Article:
Payroll Tax Deferral: The Bottom Line
The COVID-19 Pandemic has certainly had a financial impact on us all: Businesses have been closed – some of them permanently – countless employees have been furloughed if not let go entirely, and we’re afraid of what might happen next.
In a recent Executive Order, the President has suspended the Federal Payroll Tax, deferring the 6.2 percent payroll tax that funds Social Security in hopes of bolstering consumer spending and ultimately stimulating an economy that is still struggling under pressure from the systemic, lasting shutdowns across the nation.
But what does all that mean for the American people?
First, a little information is necessary, here: Every payday, 7.65% of your wages are subtracted from your paycheck to fund Social Security and Medicare (6.2% for Social Security; 1.45% for Medicare). Your employer – or if you are the business owner – pays an equivalent amount of tax.
It’s noteworthy that employers already can defer payment of their share of Social Security taxes on wages paid through the end of the year. For 2020, the Social Security tax is only levied on the first $137,700 of earnings; however, an additional 0.9% Medicare tax is collected on wages over $200,000 for the year.
Now, under the Executive Order, under the president’s executive order, Social Security taxes (6.2%) won’t be taken out of your paycheck if your pre-tax bi-weekly salary is $4,000 or less – for the remainder of 2020. This means that someone making $10 per hour and working 40 hours per week will get about $25 more per week, or around $100 per month. From September through December, that will add up to about $446. A full-time worker making $15 per hour would get approximately $37 more per week, $149 more per month, and $670 by the end of the year. For someone making $25 per hour, the savings will be about $62 per week, $248 per month, and $1,116 through December, and so on.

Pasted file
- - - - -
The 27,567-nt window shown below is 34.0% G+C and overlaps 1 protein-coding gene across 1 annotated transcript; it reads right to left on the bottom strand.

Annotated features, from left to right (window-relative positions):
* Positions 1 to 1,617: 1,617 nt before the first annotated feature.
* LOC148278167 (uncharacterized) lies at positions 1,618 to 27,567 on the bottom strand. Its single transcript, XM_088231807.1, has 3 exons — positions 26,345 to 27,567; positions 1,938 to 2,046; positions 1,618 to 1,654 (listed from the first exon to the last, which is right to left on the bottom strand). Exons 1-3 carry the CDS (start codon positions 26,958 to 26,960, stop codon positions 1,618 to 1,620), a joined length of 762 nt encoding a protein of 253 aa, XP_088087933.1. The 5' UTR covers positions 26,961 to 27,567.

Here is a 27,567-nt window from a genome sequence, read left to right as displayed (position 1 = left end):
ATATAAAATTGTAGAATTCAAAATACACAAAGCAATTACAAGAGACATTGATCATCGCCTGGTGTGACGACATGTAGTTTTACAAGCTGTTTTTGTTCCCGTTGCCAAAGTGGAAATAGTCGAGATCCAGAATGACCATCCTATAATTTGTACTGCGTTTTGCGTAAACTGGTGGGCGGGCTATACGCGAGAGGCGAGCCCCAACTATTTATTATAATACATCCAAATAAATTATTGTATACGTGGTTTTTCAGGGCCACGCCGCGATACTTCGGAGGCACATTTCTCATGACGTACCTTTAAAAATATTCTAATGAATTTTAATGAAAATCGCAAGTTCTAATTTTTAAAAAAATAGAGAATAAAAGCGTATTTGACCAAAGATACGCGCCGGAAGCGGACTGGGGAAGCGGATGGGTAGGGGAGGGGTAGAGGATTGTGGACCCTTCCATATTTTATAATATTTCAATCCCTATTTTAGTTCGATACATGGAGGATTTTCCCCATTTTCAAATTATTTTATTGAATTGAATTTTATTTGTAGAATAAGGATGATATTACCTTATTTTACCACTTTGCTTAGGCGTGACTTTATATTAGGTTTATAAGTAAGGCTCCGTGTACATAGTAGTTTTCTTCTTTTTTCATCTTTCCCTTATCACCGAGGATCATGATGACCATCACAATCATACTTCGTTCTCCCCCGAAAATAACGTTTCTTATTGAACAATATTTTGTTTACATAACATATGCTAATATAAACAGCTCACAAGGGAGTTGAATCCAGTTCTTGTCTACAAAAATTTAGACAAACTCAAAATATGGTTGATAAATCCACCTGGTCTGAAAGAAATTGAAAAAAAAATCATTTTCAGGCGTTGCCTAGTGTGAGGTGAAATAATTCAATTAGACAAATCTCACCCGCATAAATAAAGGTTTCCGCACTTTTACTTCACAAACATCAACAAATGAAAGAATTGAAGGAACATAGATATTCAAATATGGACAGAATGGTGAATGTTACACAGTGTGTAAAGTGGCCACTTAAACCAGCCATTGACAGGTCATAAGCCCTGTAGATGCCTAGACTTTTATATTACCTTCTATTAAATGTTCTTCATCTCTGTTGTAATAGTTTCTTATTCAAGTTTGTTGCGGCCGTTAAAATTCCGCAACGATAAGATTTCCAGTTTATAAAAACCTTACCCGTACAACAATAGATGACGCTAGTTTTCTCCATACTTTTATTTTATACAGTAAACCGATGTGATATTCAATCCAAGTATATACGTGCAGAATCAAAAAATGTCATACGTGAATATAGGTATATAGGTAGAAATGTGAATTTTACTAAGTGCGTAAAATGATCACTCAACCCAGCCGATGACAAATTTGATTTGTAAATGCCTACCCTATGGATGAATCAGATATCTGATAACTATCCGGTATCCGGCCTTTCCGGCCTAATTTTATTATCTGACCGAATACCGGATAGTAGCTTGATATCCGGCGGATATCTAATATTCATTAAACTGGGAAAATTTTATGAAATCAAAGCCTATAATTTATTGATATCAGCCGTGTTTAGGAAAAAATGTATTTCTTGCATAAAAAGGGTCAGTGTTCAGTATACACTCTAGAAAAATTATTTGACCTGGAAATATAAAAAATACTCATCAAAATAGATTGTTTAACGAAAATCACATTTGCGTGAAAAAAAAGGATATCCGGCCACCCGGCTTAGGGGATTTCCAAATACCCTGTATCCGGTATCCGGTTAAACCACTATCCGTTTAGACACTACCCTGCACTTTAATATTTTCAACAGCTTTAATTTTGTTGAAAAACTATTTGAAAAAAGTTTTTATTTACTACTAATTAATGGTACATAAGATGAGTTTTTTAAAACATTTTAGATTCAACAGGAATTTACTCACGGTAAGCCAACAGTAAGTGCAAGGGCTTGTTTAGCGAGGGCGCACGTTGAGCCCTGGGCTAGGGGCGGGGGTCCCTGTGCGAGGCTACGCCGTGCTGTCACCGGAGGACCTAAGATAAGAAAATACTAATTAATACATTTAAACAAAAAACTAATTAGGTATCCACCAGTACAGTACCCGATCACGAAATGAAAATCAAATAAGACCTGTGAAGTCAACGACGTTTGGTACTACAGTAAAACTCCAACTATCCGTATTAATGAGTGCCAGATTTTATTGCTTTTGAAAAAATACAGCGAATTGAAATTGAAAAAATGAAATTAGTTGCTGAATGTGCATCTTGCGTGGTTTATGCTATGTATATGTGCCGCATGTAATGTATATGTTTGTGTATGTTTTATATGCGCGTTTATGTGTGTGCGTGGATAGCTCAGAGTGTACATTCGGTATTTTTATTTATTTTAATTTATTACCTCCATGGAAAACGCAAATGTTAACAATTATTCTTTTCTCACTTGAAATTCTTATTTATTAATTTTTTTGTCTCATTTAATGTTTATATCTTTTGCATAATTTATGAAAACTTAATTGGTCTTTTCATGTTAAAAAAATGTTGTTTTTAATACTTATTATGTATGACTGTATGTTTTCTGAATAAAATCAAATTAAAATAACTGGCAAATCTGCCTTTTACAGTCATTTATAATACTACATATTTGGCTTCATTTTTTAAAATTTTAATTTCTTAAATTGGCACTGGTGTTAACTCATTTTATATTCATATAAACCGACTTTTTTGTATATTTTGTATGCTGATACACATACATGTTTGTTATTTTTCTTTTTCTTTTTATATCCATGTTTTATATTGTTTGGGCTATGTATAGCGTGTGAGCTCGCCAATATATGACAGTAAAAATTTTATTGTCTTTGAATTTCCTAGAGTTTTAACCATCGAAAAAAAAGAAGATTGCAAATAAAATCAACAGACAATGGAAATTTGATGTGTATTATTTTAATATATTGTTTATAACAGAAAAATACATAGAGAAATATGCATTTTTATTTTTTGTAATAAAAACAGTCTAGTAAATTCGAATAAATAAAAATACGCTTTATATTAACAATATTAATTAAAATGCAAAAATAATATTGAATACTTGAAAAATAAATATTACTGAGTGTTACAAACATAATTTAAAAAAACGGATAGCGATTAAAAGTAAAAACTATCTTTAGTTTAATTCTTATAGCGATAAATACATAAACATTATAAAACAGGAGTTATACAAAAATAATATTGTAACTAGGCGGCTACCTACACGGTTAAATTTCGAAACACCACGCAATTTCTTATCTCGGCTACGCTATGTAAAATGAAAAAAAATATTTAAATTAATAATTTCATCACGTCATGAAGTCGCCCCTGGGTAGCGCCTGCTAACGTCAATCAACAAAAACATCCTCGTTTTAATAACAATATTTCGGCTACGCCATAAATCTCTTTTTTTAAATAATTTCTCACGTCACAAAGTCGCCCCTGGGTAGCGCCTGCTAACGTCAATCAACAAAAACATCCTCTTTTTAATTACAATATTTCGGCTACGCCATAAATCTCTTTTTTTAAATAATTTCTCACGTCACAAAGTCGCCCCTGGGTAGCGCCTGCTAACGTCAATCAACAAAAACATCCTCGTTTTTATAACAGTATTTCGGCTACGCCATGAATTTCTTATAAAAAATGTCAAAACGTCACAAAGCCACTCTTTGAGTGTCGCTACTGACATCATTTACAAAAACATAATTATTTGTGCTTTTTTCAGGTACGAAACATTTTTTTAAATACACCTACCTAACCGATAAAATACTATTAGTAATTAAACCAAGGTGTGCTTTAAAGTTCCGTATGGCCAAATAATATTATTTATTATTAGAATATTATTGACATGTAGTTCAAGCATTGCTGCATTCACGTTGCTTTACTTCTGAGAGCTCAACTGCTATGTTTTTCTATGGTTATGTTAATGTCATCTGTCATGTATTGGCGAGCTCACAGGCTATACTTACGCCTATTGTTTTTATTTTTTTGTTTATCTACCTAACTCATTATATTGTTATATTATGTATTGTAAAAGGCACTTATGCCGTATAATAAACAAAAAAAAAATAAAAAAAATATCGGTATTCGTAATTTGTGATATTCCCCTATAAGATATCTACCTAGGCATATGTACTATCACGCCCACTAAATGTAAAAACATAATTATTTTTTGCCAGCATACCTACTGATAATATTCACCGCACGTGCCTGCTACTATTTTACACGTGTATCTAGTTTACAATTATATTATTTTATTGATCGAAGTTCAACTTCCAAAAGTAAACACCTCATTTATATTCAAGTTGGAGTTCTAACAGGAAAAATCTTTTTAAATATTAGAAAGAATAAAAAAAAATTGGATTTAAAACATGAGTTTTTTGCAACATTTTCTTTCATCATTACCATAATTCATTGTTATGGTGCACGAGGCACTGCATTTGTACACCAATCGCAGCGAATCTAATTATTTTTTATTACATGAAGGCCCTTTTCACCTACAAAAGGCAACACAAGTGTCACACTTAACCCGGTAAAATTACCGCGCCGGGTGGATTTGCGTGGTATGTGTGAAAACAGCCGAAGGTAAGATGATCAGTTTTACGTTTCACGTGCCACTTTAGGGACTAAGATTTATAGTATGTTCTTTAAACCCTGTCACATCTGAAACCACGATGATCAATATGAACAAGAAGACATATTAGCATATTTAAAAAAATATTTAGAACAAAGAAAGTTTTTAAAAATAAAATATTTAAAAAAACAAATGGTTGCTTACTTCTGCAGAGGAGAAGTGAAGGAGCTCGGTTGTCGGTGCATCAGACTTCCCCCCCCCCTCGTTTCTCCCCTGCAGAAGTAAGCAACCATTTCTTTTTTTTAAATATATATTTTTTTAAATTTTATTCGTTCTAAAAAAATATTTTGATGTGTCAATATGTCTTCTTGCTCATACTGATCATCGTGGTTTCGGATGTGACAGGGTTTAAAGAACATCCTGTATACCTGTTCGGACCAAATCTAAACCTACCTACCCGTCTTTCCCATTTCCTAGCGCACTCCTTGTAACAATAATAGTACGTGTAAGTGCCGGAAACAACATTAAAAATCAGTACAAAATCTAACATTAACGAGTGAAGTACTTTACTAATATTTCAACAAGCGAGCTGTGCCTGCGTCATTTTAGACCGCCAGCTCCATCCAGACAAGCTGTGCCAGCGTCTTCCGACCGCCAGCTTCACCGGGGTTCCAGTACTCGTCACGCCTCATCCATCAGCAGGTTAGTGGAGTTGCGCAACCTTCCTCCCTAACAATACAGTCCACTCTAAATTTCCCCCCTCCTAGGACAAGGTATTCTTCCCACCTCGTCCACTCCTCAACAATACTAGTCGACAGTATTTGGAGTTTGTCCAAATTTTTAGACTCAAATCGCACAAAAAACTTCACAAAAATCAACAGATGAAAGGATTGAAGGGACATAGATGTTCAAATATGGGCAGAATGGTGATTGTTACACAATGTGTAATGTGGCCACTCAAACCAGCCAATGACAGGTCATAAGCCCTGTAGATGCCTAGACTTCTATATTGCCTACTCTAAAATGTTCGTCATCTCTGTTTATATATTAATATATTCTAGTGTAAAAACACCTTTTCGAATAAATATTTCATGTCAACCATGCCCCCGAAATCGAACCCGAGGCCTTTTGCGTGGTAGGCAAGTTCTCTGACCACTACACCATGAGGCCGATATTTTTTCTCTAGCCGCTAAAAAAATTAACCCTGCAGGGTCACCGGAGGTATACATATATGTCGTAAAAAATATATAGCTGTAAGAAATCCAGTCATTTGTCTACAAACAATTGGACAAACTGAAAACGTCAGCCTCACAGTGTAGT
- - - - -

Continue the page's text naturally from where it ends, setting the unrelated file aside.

But – and this is especially important to all taxpayers – the IRS reports reiterate that this Executive Order only applies to the rest of 2020, and as such, postpones the due date for these taxes until April 30, 2021. After that date, penalties, interest and “additions to tax” will begin to accrue.
The IRS guidelines do state that Employers – referred to as the “affected taxpayers” in the documentation issued – “may make arrangements to otherwise collect the total applicable taxes from the employee.”
But make no mistake; the IRS will collect those deferred and accrued taxes as soon as they are legally able to do so.